IMAGINE the horror of seeing members of your family killed or raped. Imagine the torture of watching your village and home as they burn to the ground.
Now think what would be running through your mind as you flee the violent regime responsible for these traumas, with little more than the clothes on your back.
Fortunately, for most schoolchildren living in Bolton, closing their eyes to imagine is the closest they will get to the horrors some youngsters endure.
But many pupils at one school in Bolton have lived through such harrowing experiences.
They are experiences which, according to Katie Kellet, manager of the Starting Point school in Sharples, "no human being should go through".
The work of Starting Point in helping the children of asylum seekers and refugees - as well as youngsters who have come from any country, including those in Europe and America - has now been recognised by the Home Office as an example of best practice.
And education chiefs across the country are visiting the small school to learn how such efforts help to integrate these children into mainstream school and society.
Starting Point is the first organisation of its kind in the country. It is aimed at introducing young people to the English education system and explaining the "British way of life".
Katie said: "For example, we hold toilet lessons for all children. In some European countries, such as Greece, toilet paper is not flushed away but put in bins. In others, some people do not have bathrooms.
"Basics such as this are taught alongside numeracy and literacy. There is a huge emphasis on citizenship to teach them life skills, such as shopping and even queuing, which is a very English thing to do.
"The emphasis here is upon providing a safe, secure environment which offers consistency and stability. We aim to increase the self-confidence and communication skills of all pupils to enable them to cope better in mainstream schools."
Starting Point began in October, 2004, to help the children of Bolton's first Gateway Refugee Project, which gave people from Kosovo sanctuary from their war-torn country in the former Yugoslavia. Teaching was carried out on a site at Clare Court, Farnworth, where they were given refuge.
Katie said: "The children who went into mainstream schools and took their SATs achieved a level 2 or above. This was just brilliant, considering they were new to this country and what they had come from.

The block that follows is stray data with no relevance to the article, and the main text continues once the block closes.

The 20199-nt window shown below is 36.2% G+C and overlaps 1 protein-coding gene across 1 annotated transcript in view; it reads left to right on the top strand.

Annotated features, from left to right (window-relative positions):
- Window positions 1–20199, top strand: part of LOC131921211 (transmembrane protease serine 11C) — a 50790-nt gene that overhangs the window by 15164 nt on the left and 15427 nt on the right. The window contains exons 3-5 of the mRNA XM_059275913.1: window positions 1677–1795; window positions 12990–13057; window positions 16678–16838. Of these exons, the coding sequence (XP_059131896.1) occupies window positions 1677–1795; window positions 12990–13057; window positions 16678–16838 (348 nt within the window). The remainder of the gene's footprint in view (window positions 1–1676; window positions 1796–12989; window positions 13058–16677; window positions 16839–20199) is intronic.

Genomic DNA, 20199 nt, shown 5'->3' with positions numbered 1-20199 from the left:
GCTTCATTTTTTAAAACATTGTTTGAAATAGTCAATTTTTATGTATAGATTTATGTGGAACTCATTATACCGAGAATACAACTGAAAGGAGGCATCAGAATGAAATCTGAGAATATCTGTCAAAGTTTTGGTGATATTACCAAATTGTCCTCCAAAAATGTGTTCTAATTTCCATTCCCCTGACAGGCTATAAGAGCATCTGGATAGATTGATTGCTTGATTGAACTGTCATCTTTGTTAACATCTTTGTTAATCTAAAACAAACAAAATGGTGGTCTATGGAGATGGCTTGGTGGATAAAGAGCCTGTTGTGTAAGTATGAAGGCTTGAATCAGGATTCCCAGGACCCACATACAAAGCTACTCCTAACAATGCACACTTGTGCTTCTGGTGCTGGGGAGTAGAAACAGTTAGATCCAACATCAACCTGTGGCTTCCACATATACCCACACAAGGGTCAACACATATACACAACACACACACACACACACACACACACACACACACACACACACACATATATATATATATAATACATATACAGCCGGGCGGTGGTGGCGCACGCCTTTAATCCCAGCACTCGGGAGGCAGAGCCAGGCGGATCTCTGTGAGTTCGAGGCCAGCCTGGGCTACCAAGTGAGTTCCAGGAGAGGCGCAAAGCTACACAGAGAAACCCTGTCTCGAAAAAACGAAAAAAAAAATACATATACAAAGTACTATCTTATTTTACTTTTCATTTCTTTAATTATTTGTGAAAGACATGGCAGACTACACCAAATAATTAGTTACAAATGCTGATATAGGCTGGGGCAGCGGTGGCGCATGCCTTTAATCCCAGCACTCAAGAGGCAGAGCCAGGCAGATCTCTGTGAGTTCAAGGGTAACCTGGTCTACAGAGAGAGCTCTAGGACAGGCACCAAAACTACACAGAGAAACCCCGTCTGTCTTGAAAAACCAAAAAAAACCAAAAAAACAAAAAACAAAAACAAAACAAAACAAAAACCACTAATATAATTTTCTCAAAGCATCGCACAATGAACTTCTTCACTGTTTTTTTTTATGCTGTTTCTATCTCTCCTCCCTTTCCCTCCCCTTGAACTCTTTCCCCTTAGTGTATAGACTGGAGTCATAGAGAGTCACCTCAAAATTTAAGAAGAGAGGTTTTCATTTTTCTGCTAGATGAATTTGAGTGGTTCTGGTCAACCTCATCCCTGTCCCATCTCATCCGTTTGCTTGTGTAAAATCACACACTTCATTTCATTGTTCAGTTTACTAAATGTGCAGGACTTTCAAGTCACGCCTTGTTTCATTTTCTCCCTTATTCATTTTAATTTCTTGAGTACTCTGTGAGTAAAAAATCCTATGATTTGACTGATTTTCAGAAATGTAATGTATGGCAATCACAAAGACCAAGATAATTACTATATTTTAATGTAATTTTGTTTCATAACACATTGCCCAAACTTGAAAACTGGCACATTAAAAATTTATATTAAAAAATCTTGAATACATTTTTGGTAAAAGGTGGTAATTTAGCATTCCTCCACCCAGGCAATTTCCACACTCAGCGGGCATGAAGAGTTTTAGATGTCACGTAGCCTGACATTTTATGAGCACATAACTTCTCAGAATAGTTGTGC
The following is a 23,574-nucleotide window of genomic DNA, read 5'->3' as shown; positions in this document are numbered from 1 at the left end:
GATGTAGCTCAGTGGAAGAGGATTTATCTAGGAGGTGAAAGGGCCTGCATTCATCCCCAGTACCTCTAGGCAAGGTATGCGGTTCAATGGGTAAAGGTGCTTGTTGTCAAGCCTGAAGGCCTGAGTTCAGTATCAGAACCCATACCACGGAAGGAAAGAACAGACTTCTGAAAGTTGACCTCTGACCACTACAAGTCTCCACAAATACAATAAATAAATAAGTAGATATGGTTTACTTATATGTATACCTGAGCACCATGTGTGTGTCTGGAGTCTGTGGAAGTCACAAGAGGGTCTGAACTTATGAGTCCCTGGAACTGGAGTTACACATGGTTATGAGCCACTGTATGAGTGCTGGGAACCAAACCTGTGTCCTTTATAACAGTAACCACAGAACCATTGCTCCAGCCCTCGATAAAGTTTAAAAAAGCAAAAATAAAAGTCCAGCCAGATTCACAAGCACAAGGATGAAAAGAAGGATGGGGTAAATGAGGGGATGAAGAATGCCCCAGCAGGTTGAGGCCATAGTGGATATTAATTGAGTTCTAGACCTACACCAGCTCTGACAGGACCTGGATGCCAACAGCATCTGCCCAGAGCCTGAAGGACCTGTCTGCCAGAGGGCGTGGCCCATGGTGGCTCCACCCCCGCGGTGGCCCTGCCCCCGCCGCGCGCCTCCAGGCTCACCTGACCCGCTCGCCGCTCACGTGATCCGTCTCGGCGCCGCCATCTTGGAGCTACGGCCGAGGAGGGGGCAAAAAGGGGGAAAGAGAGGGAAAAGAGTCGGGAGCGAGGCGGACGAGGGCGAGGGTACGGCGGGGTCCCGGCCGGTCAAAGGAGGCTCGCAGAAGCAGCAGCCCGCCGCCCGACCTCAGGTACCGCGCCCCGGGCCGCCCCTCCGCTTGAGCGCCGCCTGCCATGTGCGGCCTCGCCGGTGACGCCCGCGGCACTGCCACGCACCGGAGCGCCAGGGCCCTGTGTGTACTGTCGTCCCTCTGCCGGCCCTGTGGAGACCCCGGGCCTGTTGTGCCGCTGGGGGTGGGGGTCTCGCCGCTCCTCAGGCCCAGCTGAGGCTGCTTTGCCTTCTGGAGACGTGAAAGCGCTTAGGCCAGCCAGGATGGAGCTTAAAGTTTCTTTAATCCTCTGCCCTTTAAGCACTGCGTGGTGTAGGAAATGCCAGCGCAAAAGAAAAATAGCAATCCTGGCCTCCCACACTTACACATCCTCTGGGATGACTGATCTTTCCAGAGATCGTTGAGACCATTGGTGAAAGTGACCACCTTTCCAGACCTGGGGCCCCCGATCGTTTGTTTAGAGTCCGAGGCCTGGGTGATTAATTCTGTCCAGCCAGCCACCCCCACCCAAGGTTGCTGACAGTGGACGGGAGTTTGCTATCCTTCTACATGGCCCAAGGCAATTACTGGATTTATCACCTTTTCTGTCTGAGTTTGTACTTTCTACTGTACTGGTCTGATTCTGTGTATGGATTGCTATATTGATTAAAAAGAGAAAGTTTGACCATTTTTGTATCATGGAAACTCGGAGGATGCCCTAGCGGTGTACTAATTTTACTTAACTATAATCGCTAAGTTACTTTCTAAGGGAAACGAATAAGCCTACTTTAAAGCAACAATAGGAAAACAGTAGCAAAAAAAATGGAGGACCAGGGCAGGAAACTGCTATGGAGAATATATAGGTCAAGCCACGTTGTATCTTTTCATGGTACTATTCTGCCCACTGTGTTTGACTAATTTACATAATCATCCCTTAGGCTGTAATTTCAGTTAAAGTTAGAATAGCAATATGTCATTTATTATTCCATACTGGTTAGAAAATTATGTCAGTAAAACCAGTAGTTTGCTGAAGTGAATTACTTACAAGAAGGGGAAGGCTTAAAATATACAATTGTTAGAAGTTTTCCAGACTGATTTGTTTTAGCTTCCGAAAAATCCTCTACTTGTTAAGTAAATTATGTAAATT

"Following the successful integration of that group into mainstream schools, it was decided that the same opportunity should be available for all international arrivals in the age range of five to 16."
So successful was the initial trial that Katie approached the Home Office to secure funding to move into premises in Selkirk Road, Sharples.
Today, the school is funded by all schools in the borough, who give a slice of their budget to keep it going.
Katie said: "It is the schools who benefit from what the children are taught here. Can you imagine the trauma of just being placed in a mainstream school? Children spend a minimum of six weeks at the school before being transferred into mainstream local schools.
"We have children from nearly every continent and more than 40 languages are spoken here. Some have just come from Europe as part of the free movement between EU states. Others are asylum seekers or those have come through the Gateway Project, such as Sudanese and Liberian refugees.
"Some of the children who have come through the Gateway Project have seen things no human being should ever witness.
"We have had unaccompanied children come to us. These are young people whose parents have sold everything to send them to this country. How desperate must they be, not knowing if their child will make it here alive? It is not so long ago that Jewish parents were doing the same with their children during the Second World War.
"We help the children by creating a safe and therapeutic environment for them. Like all children, the resilience of refugee and asylum seekers never to ceases to amaze.
"They are quick to want to belong to their new schools and neighbourhoods, make good relationships with their teachers and friends in school, and are eager to learn at school. Despite not being able to speak the same language, the children manage to communicate and get on."
The rewards of running Starting Point, according to Katie, is seeing the children leave the school and return for visits.
"When they leave here, their uniforms are pristine. When they come back, their shirts are hanging out, their ties are not done properly, so you know they have integrated successfully. To see them come back with friends they have made in mainstream school is just brilliant.
"Then there are the children who could not speak a word of English and they leave being able to speak it with confidence."
Such rewards are not without price though.
Katie said: "There are tears when children and their parents are deported or go into hiding because they are scared they are going to be sent back to their former homeland. And you do not want to think about what these vulnerable children are doing to survive."
She added: "We should remember that before they were asylum seekers or refugees, before they witnessed the stuff of nightmares, first and foremost they were simply children."
Although Katie did not want to be drawn too much on the politics of immigration, she said: "My father said that had Hitler won the war, then we too would be trying to flee this country and we would be the asylum seekers and would hope other countries would help us."
One of Katie's pupils, Eddie Iqbal, aged 15, has come over from Barcelona in Spain with his family and is now living in Ladybridge.
"This country is different, the weather is always bad!" he said. "It is good at Starting Point and I will be going to Rivington and Blackrod High School soon. I want to go back to Barcelona after I finish my education."